First, let’s start with copying objects. Basically, Python knows two ways: normal copies and deep copies. The difference is that with normal copies, references to objects within the copied object are built. This is relevant when using objects as classes. In a deep copy, no references are built but every value is copied to the new object. This means that you can now use it independent from the previous one.

To copy objects to another, you only need to import copy and call the copy or deepcopy function. The following code shows how this works.

import copy
ps1 = Person("Mario", 35)
pss = copy.copy(ps1)
psd = copy.deepcopy(ps1)
ps1.name = "Meir-Huber"

And the output should be this:


Now, let’s look at how we can serialise an object with the use of JSON. Basically, you need to import “json”. An object that you want to serialise needs to be serialise-able. A lot of classes in Python already implement that. However, when we want to serialise our own object (e.g. the “Person” class that we have created in this tutorial), we need to implement the serialise-function or a custom serialiser. However, Python is great and provides us the possibility to access all variables in an object via the “__dict__” dictionary. This means that we don’t have to write our own serialiser and can do this via an easy call to “dumps” of “json”:

import json
js = json.dumps(ps1.__dict__)

The above function creates a JSON representation of the entire class

{"name": "Meir-Huber", "age": 35}

We might want to add more information to the JSON string – e.g. the class name that it was originally stored in. We can do this by calling a custom function in the “dumps” method. This method gets the object to be serialised as only parameter. We then only pass the original object (Person) and the function we want to execute. We name this function “make_nice”. In the function, we create a dictionary and add the name of the class as first parameter. We give this the key “obj_name”. We then join the dictionary of the object into the new dictionary and return it.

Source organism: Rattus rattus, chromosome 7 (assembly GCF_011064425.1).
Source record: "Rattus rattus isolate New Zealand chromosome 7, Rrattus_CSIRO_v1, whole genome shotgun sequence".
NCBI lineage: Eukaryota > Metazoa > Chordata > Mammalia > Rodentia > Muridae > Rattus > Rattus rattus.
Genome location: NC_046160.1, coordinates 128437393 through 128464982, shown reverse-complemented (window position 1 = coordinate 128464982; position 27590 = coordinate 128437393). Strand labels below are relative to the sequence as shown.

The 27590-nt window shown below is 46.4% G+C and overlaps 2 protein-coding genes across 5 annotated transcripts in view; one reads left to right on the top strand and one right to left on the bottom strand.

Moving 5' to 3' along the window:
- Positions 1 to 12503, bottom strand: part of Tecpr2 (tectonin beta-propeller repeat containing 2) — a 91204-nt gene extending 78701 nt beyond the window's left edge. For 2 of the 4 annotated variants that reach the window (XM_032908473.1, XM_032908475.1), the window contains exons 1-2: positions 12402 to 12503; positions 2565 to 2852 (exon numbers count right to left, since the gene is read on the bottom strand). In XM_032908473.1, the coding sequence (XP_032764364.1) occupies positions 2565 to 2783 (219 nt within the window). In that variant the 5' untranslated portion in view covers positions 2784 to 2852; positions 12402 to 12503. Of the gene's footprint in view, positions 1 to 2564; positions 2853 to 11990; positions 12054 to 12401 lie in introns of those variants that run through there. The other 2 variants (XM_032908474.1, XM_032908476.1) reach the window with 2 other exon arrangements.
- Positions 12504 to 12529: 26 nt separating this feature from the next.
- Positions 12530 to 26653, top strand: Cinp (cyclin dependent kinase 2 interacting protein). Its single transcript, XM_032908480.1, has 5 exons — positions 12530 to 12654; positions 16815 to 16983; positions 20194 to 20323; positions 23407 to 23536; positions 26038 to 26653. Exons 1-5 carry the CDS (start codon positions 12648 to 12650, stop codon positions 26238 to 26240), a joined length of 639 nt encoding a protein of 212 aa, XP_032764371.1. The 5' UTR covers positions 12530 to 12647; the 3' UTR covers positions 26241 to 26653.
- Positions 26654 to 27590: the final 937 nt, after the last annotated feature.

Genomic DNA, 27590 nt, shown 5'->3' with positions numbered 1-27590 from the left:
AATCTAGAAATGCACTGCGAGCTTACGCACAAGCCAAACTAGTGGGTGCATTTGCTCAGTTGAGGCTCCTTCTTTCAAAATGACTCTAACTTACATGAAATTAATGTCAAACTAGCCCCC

Another parameter added to the “dumps” function is “indent”. The only thing it does is printing it pretty – by adding line breaks and indents. This is just for improved readability. The method and call looks like this:

def make_nice(obj):
    dict = {
        "obj_name": obj.__class__.__name__
    return dict
js_pretty = json.dumps(ps1, default=make_nice,indent=3)

And the result should now look like the following:

   "obj_name": "Person",
   "name": "Meir-Huber",
   "age": 35

Now, we know how we can serialise an object to a JSON string. Basically, you can now store this string to a file or an object on S3. The only thing that we haven’t discussed yet is how to get back an object from a string. We therefore take the JSON object we “dumps” before. Our goal now is to create a Person object from it. This can be done via the call “loads” from the json-object. We also define a method to do the casting via the “object_hook” parameter. This object_hook method has one argument – the JSON object itself. We access each of the parameters from the object with named indexers and return the new object.

str_json = "{\"name\": \"Meir-Huber\", \"age\": 35}"
def create(obj):
    return Person(obj["name"], obj["age"])
obj = json.loads(str_json, object_hook=create)

The output should now look like this.

{'name': 'Meir-Huber', 'age': 35}
<__main__.Person object at 0x7fb84831ddd8>

Now we know how to create JSON serialisers and how to get them back from a string value. In the next tutorial, we will have a look on how to improve this and make it more dynamic – by dynamic class creation in Python.

In the last tutorials, we already worked a lot with Strings and even manipulated some of them. Now, it is about time to have a look at the theory behind it. Basically, formatting strings is very easy. The only thing you need is the “format” method appended to a string with a variable amount of data. If you add numbers, the str() function is executed on them by itself, so no need to convert them.

Basically, the annotation is very similar to the one from other string formatters you are used to. One really nice thing though is that you don’t need to provide the positional arguments. Python assumes that the positions are in-line with the parameters you provide. An easy sample is this: